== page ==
When at the beginning of this text, A Portrait of the Artist as a Young Man by James Joyce, I found it difficult to follow young Stephen's meandering thoughts with any semblance of comprehension until I finished reading the novel.
- A concert film documentary captured during the critically acclaimed tour of Europe by Antony and the Johnsons and Charles Atlas during the fall of 2006, it explores the heart and experience of that series of performances. Through its synthesis of Antony’s songs and Atlas' unfurling video portraiture of the 13 women who performed on stage, TURNING is an intimate and cinematic journey exploring themes of identity, transcendence, and the revelation of a revolutionary feminine essence.
From this beginning stems the birth of an artist, and from this the novel, A Portrait of the Artist as a Young Man, James Joyce recounts Stephen's story.
From 1960 onwards, Hijikata directed a host of solo performances featuring Ohno. The first, Divine, was a tribute to the dying transvestite prostitute from Jean Genet's subversive 1943 novel Our Lady of the Flowers. From the beginning, Ohno was yin to Hijikata's yang. While some butoh dancers later came to embody an almost impenetrable stoicism, and others grotesque horror, Ohno expressed something more ethereal, feminine and ecstatic in his reveries.
A work-in-progress screening of Antony and Charles Atlas' tour documentary film TURNING is being presented at the closing night gala at on November 11th in Copenhagen. Click on the image above for further information on the screening.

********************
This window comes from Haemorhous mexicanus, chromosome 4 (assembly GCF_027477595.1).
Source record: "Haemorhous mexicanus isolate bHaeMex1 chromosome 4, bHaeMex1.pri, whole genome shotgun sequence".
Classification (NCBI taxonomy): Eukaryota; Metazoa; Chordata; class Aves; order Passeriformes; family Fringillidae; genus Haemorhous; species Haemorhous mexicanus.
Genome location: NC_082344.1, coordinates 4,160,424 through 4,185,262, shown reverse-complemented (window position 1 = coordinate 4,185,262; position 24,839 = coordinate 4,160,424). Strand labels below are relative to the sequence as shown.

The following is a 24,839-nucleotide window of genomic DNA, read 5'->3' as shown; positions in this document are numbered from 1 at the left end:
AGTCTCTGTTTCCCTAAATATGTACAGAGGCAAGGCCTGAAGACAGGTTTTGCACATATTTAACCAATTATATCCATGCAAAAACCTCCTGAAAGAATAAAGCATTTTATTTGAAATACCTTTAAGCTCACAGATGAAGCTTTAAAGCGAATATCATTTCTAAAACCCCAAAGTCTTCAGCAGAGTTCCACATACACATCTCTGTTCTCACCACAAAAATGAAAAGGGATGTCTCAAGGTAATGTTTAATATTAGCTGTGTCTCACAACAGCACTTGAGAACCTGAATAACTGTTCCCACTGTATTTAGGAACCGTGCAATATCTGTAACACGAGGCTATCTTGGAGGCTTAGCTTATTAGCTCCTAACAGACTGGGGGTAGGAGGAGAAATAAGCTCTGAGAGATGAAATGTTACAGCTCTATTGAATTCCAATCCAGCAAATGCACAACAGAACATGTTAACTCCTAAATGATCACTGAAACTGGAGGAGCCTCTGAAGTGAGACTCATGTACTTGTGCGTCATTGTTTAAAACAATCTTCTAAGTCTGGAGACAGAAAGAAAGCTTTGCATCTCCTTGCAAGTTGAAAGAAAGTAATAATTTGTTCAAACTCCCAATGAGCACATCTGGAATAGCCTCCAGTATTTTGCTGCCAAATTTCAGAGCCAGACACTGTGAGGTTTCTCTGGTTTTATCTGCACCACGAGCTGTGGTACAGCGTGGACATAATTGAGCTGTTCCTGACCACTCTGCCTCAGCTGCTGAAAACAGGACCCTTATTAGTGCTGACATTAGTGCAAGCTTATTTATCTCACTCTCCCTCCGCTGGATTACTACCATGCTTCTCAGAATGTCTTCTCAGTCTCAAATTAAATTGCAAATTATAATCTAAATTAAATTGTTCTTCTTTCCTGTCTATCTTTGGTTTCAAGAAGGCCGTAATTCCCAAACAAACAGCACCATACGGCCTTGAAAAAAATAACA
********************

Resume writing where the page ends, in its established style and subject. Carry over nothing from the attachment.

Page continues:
In 2006 Antony and the Johnsons and Charles Atlas toured Europe with a concert and live video portrait of 13 women from New York City. The film TURNING explores the heart of that performance. Through its synthesis of Antony´s songs and unfurling video portraiture of the beauties who performed on stage, TURNING creates an intimate and cinematic experience exploring the themes of identity, transcendence and the revelation of essence.
Imagery and metaphors are used to show the reader the feeling and life depiction of the person in the poem while portraying the image that reflects this....
The past and the future came and went at their will, but she saw them only in fitful images, which rose and fell by a logic of their own."(606)
This passage, from the last chapters of The Portrait of a Lady, strikes me as one of the most brutally sad moments in the entire novel.